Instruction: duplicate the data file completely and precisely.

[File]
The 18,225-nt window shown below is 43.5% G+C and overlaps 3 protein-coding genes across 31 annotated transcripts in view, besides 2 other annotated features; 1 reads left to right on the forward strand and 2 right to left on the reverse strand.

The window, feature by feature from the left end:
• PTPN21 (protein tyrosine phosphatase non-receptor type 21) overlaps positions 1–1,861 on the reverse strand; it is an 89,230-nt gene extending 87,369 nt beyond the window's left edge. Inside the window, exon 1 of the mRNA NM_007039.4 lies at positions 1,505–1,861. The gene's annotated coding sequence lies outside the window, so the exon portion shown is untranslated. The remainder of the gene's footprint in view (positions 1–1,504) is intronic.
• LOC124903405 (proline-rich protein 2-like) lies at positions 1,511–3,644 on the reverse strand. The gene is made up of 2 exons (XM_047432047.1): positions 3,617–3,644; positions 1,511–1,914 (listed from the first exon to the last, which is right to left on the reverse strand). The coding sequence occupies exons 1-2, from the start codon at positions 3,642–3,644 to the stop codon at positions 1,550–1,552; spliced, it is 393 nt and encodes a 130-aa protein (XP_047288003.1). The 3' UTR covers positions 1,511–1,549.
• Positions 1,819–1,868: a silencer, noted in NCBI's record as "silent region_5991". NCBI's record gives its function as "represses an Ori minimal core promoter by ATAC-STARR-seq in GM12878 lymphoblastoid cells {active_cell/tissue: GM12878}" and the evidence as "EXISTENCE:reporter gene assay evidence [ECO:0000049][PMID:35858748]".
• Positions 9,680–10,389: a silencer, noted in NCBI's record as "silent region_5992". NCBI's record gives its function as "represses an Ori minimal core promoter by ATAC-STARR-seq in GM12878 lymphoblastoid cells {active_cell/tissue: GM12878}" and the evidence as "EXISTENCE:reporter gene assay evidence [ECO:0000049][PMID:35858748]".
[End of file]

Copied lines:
The 18,225-nt window shown below is 43.5% G+C and overlaps 3 protein-coding genes across 31 annotated transcripts in view, besides 2 other annotated features; 1 reads left to right on the forward strand and 2 right to left on the reverse strand.

The window, feature by feature from the left end:
• PTPN21 (protein tyrosine phosphatase non-receptor type 21) overlaps positions 1–1,861 on the reverse strand; it is an 89,230-nt gene extending 87,369 nt beyond the window's left edge. Inside the window, exon 1 of the mRNA NM_007039.4 lies at positions 1,505–1,861. The gene's annotated coding sequence lies outside the window, so the exon portion shown is untranslated. The remainder of the gene's footprint in view (positions 1–1,504) is intronic.
• LOC124903405 (proline-rich protein 2-like) lies at positions 1,511–3,644 on the reverse strand. The gene is made up of 2 exons (XM_047432047.1): positions 3,617–3,644; positions 1,511–1,914 (listed from the first exon to the last, which is right to left on the reverse strand). The coding sequence occupies exons 1-2, from the start codon at positions 3,642–3,644 to the stop codon at positions 1,550–1,552; spliced, it is 393 nt and encodes a 130-aa protein (XP_047288003.1). The 3' UTR covers positions 1,511–1,549.
• Positions 1,819–1,868: a silencer, noted in NCBI's record as "silent region_5991". NCBI's record gives its function as "represses an Ori minimal core promoter by ATAC-STARR-seq in GM12878 lymphoblastoid cells {active_cell/tissue: GM12878}" and the evidence as "EXISTENCE:reporter gene assay evidence [ECO:0000049][PMID:35858748]".
• Positions 9,680–10,389: a silencer, noted in NCBI's record as "silent region_5992". NCBI's record gives its function as "represses an Ori minimal core promoter by ATAC-STARR-seq in GM12878 lymphoblastoid cells {active_cell/tissue: GM12878}" and the evidence as "EXISTENCE:reporter gene assay evidence [ECO:0000049][PMID:35858748]".